Tuesday, October 7, 2008

Constitution? More of a "Guideline" Really

The title of this post is loosely taken from Pirates of the Caribbean: The Curse of the Black Pearl:
"...the code is more what you'd call 'guidelines' than actual rules"

Readers of my posts here will know that I think the courts often get very far from the original intent of our Founding Fathers when they wrote the U.S. Constitution. There is a process for changing the Constitution (i.e. amendments), and that power is not supposed to be just in the hands of a handful of justices or a single judge, nor is it supposed to be in the hands of the legislature along.

The new "Bail-Out Bill" that just passed is a good example of losing sight of the basic theory of the Constitution. The bill authorizes the Secretary of the Treasury to "ensure the economic well-being of Americans." Well, I certainly with for all Americans to have economic well being, but the Federal Government was not originally empowered to do that so directly.

The Preamble of the Constitution says (boldface added by me):
"We the people of the United States, in order to form a more perfect union, establish justice, insure domestic tranquility, provide for the common defense, promote the general welfare, and secure the blessings of liberty to ourselves and our posterity, do ordain and establish this Constitution for the United States of America."

Looking at definitions of those bold-face words at dictionary.com, we see the following:

establish: to found, institute, build, or bring into being on a firm or stable basis

insure: to guarantee against loss or harm

provide: to make available; furnish

promote: to help or encourage to exist or flourish; further

secure: to get hold or possession of; procure; obtain

Of all those words, the weakest is "promote" because it does not offer assurance of a result; it simply encourages the result. So the Federal Government must assure us of several things, but should promote the general welfare. It should not try to guarantee the general welfare; it can not promise our general welfare; it will help and encourage our welfare (as many would say to the government, "Just get out of our way and let us do it").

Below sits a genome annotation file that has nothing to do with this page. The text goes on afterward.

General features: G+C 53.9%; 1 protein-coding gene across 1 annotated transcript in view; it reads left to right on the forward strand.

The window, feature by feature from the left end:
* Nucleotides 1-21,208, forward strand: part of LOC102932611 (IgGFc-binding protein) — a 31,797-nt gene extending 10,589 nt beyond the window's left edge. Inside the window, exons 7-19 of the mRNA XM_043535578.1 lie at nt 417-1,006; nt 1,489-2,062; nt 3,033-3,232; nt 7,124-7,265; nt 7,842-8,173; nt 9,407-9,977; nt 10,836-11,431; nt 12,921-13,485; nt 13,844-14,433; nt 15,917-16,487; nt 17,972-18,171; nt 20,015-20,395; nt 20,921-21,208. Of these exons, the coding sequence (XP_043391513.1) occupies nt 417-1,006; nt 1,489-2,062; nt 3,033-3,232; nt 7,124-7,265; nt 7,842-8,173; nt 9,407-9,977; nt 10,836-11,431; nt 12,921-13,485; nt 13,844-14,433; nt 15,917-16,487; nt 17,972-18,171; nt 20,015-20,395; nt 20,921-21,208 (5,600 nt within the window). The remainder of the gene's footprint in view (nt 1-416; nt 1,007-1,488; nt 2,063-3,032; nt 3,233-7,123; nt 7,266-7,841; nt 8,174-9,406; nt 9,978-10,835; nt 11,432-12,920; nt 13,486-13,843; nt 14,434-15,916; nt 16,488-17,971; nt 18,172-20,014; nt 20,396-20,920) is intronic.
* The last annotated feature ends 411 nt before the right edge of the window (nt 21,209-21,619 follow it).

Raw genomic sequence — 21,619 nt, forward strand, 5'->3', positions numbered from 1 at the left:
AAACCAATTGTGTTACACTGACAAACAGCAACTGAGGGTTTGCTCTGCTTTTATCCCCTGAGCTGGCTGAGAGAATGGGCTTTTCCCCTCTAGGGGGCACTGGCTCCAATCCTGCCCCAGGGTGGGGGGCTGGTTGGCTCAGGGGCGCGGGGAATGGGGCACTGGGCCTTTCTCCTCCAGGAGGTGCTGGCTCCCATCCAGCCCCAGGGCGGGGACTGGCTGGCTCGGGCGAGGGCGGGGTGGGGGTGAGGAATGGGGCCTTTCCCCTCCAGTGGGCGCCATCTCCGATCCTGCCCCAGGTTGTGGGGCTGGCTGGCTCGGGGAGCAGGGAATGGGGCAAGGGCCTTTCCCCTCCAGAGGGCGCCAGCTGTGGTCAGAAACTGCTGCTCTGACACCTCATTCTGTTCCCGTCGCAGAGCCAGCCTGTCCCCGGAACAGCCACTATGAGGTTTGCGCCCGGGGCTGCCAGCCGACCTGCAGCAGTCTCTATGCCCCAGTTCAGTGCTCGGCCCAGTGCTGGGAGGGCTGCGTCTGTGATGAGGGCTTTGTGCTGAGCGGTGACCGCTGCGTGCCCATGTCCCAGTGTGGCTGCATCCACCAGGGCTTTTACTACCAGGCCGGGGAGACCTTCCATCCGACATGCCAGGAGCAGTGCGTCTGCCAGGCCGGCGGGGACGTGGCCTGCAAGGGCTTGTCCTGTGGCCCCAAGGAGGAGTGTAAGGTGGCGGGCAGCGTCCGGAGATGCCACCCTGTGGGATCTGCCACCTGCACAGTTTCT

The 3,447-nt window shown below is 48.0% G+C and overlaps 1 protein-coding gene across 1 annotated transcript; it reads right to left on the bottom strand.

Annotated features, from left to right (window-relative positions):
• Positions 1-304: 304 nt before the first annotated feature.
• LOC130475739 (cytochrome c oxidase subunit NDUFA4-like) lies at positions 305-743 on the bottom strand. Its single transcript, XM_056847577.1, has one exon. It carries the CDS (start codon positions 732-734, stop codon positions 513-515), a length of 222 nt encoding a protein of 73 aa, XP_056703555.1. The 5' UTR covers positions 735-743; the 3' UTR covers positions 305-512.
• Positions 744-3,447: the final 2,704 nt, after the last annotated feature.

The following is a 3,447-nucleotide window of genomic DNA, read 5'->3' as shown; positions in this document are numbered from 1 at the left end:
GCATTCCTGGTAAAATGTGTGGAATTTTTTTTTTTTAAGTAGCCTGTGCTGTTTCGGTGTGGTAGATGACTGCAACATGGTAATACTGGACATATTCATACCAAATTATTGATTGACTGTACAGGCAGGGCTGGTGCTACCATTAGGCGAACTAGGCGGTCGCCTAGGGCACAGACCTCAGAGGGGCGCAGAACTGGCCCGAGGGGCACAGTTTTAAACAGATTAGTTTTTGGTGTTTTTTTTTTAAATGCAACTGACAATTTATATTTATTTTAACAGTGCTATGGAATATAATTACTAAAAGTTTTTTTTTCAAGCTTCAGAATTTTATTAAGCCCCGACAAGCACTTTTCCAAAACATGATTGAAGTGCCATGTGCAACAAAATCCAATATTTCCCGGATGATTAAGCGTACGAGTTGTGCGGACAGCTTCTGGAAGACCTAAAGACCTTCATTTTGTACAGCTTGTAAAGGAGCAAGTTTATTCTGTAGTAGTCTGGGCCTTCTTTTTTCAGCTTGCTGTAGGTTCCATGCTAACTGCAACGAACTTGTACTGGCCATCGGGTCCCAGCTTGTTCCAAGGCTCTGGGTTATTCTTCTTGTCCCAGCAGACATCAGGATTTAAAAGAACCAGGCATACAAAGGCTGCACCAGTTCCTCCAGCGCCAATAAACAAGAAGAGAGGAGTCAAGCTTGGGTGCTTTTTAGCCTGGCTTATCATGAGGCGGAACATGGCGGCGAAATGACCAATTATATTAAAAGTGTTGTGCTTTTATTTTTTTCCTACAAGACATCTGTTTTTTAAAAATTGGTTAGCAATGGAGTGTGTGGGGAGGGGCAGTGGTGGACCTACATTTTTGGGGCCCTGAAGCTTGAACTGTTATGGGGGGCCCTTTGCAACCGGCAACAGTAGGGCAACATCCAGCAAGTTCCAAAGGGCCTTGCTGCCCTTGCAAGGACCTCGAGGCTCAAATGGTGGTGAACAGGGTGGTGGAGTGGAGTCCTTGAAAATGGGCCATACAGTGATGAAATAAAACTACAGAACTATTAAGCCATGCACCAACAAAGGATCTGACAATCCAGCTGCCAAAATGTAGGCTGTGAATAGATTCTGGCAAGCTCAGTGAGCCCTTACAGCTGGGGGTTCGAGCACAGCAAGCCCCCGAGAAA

But this bill tells the Secretary to "ensure the economic well-being of Americans." Dictionary.com says this means, "to secure or guarantee." Again, that's a nice idea, but such power is not given by the Constitution (if it is even possible).

Let's not forget the 10th Amendment, the last of the Bill of Rights, which says, "The powers not delegated to the United States by the Constitution, nor prohibited by it to the States, are reserved to the States respectively, or to the people."

Examples like this are why I am trying to show a more "originalist" side of the Constitution. My specialty is the First Amendment's religion clauses, but this Bail-Out Bill shows how our government so often goes beyond their given power in other area and in general. The Framers wrote this often-copied document to keep the central government from grabbing more and more power. But by ignoring inconvenient parts of the Constitution, and by our general lack of education about and knowledge of the Constitution, lawmakers and judges are able to claim more power than they are entitled to.

Read more on U.S. Consitution.net and U.S. History.org

1 comment:

info said...

I wanted to comment you on your excellent blog post

This is a subject, obviously, that the TenthAmendmentCenter takes a keen interest in.

We'd be absolutely honored if you'd permit us to re-print your article on the TenthAmendmentCenter.com website. Drop me a line at your earliest convenience to let me know if this is acceptable.

Keep up the great work!

In liberty,

Michael Boldin
Tenth Amendment Center